Noctilucent Cloud Sightings
The northern season for noctilucent clouds (NLCs) is underway, and the clouds are growing brighter. "Last night, we saw the first NLCs over Denmark," reports Ruslan Merzlyakov of Nykøbing Mors. He took this picture just one hour past midnight on June 2nd:
NLCs are Earth's highest clouds. Seeded by meteoroids, they float at the edge of space more than 80 km above the planet's surface. The clouds are very cold and filled with tiny ice crystals. When sunbeams hit those crystals, they glow electric-blue.
Noctilucent clouds first appeared in the 19th century after the eruption of super-volcano Krakatoa. At the time, people thought NLCs were caused by the eruption, but long after Krakatoa's ash settled, the clouds remained. In recent years, NLCs have intensified and spread with sightings as far south as Utah and Colorado. This could be a sign of increasing greenhouse gases in Earth's atmosphere.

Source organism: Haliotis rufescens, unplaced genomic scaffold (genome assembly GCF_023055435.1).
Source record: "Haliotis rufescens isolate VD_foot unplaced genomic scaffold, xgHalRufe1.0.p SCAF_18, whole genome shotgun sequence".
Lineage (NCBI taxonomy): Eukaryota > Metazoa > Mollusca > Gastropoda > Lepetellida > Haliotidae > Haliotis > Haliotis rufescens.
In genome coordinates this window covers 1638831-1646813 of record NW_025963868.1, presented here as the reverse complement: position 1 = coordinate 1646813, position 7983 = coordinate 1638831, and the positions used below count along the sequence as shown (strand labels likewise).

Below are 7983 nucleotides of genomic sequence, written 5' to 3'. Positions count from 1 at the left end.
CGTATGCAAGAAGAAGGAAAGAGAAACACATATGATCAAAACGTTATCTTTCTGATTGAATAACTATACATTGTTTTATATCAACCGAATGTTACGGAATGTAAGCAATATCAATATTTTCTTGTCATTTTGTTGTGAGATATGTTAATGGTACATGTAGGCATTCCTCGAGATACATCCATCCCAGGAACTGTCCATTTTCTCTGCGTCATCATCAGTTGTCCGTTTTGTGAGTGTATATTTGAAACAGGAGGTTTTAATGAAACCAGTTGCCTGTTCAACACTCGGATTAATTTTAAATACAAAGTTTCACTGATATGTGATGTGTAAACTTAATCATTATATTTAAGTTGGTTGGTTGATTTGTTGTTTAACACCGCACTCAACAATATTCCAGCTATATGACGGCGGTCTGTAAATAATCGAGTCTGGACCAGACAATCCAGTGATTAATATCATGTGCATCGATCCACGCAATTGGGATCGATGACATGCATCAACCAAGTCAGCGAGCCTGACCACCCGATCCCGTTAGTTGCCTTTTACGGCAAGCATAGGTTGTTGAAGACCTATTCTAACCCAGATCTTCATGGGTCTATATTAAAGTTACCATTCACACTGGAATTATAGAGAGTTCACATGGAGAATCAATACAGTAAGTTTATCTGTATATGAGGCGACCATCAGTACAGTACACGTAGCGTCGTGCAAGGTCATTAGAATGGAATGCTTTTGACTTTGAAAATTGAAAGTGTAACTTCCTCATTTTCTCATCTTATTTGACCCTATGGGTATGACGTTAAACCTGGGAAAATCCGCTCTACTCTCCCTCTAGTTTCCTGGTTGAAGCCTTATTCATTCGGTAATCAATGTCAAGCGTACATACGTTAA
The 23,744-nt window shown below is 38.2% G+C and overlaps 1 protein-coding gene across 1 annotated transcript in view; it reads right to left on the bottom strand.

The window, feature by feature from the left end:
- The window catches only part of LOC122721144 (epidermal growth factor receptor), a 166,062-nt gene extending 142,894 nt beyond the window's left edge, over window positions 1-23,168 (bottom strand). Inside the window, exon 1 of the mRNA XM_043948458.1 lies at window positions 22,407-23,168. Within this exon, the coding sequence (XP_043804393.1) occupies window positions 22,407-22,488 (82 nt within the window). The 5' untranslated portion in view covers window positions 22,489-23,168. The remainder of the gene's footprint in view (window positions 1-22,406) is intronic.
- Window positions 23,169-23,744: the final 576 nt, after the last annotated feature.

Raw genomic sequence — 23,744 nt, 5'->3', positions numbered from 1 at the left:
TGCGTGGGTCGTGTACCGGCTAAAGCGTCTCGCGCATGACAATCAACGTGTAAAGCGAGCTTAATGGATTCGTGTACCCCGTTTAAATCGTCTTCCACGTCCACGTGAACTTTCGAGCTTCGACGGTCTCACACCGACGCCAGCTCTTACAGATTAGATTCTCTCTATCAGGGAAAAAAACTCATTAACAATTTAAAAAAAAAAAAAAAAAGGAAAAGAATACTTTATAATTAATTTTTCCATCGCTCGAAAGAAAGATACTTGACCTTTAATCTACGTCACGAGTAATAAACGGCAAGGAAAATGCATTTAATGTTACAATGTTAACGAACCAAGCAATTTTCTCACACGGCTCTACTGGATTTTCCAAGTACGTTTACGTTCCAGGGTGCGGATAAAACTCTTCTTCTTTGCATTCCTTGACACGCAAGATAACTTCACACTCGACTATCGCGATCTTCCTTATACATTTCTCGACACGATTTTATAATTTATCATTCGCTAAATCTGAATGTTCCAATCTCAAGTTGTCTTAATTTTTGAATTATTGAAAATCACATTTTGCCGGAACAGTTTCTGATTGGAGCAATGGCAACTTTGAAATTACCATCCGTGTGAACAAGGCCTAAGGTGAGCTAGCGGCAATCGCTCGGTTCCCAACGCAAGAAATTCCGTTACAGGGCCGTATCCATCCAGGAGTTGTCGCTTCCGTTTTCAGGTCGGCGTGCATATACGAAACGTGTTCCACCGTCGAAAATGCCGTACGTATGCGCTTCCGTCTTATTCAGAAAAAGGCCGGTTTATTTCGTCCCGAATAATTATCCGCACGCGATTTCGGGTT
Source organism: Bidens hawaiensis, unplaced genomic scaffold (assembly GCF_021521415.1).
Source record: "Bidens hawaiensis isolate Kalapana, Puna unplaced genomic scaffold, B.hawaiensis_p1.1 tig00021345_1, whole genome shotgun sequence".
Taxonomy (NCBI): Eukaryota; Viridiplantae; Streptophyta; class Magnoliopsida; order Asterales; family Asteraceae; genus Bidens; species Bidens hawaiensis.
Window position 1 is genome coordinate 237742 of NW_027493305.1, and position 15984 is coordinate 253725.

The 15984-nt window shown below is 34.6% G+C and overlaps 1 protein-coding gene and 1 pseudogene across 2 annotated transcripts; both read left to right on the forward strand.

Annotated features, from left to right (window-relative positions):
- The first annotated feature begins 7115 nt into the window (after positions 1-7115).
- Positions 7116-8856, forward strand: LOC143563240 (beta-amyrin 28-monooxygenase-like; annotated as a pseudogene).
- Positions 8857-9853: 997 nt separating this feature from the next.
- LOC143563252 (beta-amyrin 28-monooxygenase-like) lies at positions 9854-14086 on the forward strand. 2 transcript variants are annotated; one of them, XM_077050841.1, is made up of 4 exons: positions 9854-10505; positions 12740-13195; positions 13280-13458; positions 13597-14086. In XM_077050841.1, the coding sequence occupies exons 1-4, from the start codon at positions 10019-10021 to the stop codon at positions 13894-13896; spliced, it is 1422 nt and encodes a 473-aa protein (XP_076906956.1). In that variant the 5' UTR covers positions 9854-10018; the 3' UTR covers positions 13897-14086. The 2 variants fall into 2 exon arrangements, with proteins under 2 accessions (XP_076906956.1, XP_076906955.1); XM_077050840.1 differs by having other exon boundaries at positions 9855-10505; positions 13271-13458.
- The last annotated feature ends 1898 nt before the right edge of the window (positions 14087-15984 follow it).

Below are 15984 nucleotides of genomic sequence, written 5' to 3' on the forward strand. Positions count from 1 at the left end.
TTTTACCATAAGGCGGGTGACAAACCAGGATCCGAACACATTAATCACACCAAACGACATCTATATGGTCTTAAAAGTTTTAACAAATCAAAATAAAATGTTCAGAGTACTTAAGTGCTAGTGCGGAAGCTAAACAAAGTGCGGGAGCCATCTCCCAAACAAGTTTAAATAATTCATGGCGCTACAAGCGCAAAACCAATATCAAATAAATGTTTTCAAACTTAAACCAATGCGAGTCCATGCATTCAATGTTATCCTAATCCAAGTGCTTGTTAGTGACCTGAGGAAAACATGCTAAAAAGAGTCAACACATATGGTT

Observing tips: Look west 30 to 60 minutes after sunset when the Sun has dipped 6o to 16o below the horizon. If you see luminous blue-white tendrils spreading across the sky, you may have spotted a noctilucent cloud
Here’s one more picture.
We often say that noctilucent clouds are "electric blue." One glance at this photo from Kristianstad, Sweden, explains why:
"On Monday night, pale ripples spread across 90 degrees of the northern sky," says photographer Jonas Carlsson. "This is a great beginning to the 2015 season."
Since June began, sky watchers have seen noctilucent clouds over Ireland, Sweden, Denmark, Scotland and Russia. And more are in the offing....